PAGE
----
6. Kicking Cancer is a Full-Time Job
It has been a very good week. First, a big, big win. Amazingly, my brain MRI came back clear! If you recall, the MRI last October at NIH had found minute spots on my left frontal lobe, which had negated me from participating in the immunotherapy trial. When I received the “no cancer visible” text from my oncologist (with a red balloon emoticon), I burst into tears and sobbed for two whole minutes, then had a good long belly laugh -- that kind of laugh that’s contagious, especially to yourself. What an awesome relief! Hands down, this is the best news I’ve received since diagnosis.
Over the last few weeks, I’d been starting to mentally prepare for the possibility of radiation on my brain, and simultaneously, not wanting that eventuality to become reality. I’d been holding onto some low-level anxiety that I’d just need to have it, trying to reconcile it. All this completely dissipated with my crying and laughing. The tension leaving my body was palpable. I am incredibly glad that brain radiation is not something on my horizon. I was elated the rest of the day, which also happened to be Australia Day.
The other fantastic news is that our fundraising effort has far exceeded our expectations and we met our target in just 17 days. It’s unbelievably unimaginably incredible! I’m not sure that I can adequately impart the gravity of exactly what this means for Dave and I, and for our families… although I do think it will help if I spend some time explaining exactly how it will impact my care moving forward. A simple thank you just doesn’t seem adequate. Know that what you’ve given us is the freedom to explore lengthening the runway using every available resource. From the bottom of my heart -- in that quiet, dark and very safe place -- thank you.
Overall, the goal of the fundraiser was to open up options for integrative and complementary options to traditional cancer treatments that are not approved by the FDA, and therefore, not covered by insurance. Many integrative options are standard protocol for cancer care in Europe and Asia, but as they haven’t been tested and approved for use in the US, you’re mostly on your own paying for it if you want to use them.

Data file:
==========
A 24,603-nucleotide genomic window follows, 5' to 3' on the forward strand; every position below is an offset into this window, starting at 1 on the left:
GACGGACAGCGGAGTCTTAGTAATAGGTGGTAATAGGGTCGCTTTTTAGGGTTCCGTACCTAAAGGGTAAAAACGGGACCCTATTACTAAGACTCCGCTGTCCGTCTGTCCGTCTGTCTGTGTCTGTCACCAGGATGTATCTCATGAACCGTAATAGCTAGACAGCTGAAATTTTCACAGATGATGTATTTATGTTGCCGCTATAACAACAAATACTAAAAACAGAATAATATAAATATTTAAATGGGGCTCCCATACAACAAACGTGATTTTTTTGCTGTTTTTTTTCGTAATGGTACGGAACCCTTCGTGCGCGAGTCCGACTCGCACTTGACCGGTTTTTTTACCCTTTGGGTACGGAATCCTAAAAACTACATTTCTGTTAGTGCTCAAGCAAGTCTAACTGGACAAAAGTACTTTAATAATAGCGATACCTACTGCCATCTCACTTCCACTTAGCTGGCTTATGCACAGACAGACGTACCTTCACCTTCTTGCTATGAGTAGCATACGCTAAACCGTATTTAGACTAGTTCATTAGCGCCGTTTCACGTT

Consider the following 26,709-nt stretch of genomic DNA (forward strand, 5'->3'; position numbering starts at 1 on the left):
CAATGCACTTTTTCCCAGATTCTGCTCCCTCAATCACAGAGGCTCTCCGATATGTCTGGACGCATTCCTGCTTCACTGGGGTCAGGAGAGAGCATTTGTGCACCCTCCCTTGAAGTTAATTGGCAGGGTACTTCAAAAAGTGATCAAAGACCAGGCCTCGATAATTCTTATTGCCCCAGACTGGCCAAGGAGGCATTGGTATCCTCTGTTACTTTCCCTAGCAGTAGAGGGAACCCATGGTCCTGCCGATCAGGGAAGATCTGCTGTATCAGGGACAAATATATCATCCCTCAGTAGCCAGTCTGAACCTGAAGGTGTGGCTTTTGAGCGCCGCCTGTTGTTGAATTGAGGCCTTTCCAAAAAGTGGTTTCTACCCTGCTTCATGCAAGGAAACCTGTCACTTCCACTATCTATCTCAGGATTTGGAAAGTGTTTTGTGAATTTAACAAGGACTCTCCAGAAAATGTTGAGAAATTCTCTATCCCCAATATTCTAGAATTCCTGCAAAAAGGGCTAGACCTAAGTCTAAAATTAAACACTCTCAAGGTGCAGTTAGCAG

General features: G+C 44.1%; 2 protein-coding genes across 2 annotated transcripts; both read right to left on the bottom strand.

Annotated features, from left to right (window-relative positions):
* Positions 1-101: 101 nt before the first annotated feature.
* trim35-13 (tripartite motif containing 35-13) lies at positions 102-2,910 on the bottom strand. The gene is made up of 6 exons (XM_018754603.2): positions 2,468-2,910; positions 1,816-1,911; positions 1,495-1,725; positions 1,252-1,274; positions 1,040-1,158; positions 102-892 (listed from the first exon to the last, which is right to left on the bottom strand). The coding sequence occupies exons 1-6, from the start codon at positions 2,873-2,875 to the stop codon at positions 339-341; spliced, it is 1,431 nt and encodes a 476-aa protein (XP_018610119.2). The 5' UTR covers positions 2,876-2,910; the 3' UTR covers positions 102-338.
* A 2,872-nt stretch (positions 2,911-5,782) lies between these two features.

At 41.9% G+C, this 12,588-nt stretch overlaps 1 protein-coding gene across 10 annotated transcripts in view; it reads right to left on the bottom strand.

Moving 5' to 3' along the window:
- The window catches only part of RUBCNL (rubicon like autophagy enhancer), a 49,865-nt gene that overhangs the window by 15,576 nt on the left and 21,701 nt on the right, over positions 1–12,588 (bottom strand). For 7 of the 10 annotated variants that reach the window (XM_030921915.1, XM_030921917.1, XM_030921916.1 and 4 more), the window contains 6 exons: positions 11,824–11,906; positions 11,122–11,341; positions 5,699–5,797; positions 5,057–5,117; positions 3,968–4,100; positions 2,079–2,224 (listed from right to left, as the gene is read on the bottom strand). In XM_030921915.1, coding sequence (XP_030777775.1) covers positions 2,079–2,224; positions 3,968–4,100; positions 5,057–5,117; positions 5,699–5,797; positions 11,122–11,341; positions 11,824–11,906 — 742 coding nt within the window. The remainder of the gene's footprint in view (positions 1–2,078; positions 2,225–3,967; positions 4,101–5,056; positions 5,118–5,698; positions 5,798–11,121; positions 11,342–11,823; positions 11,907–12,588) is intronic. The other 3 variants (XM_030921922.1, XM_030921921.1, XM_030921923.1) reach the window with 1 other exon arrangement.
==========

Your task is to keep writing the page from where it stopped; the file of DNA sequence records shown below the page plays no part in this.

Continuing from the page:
So, with three things to celebrate, I had a small glass of a very nice Australian red wine with my dinner that night. I’ve probably only had three glasses of wine total in the 6+ months since diagnosis. It was a dietary extravagance that I wholeheartedly enjoyed, paired with my new favorite chocolate. You just had to click on the link and see what the chocolate was, didn’t you?!
A friend recently asked me how I typically spend my days. Please hold onto your hat, we’re going for a ride on the Cass cancer information highway. Prepare to be overloaded.
Easy answer: 100% self-care first, and then see what else there’s time and energy for. My non-negotiables every day are eating a good healthy vegan diet (I’ll write more on this later); taking the required medications; supplements and tinctures; meditation; exercise; lymphatic massage; soaking in a very hot bath with epsom salts right before bed; and, getting good sleep.
With my current chemo schedule, my life is divided into two-week blocks. The week of chemo is pretty much a write-off, during the three days of treatment I don’t have energy for much else other than my non-negotiables, the couple of days afterwards I’m catching up on the things I push off during treatment. I usually bounce-back pretty well, although I’ve noticed a cumulative effect on my short-term memory the more chemotherapy I have. Apparently, it’s a known entity, called Chemo Brain. Charming! Most notable and slightly humorous example was when I called a pelican a penguin, and stood firmly by my observation. Kinda the same, but not really? They both have seven letters and start with “pe.” Subtle, but startling. When I walk into a room to do something, often I forget what I was going to do. Dave sometimes asks me what I’m up to when he finds me standing still, trying to remember, and I just say “waiting.” I have to have humor about it, and give myself a wide berth where this is concerned. Being frustrated or angry just makes the remembering part harder. On the upside, it’s the perfect excuse for lots of things, I’m only limited by my chemo brain imagination!
In the weeks between traditional treatment, I go to work on my integrative care. Here’s a list of all the resources I currently engage in for symptom management and support: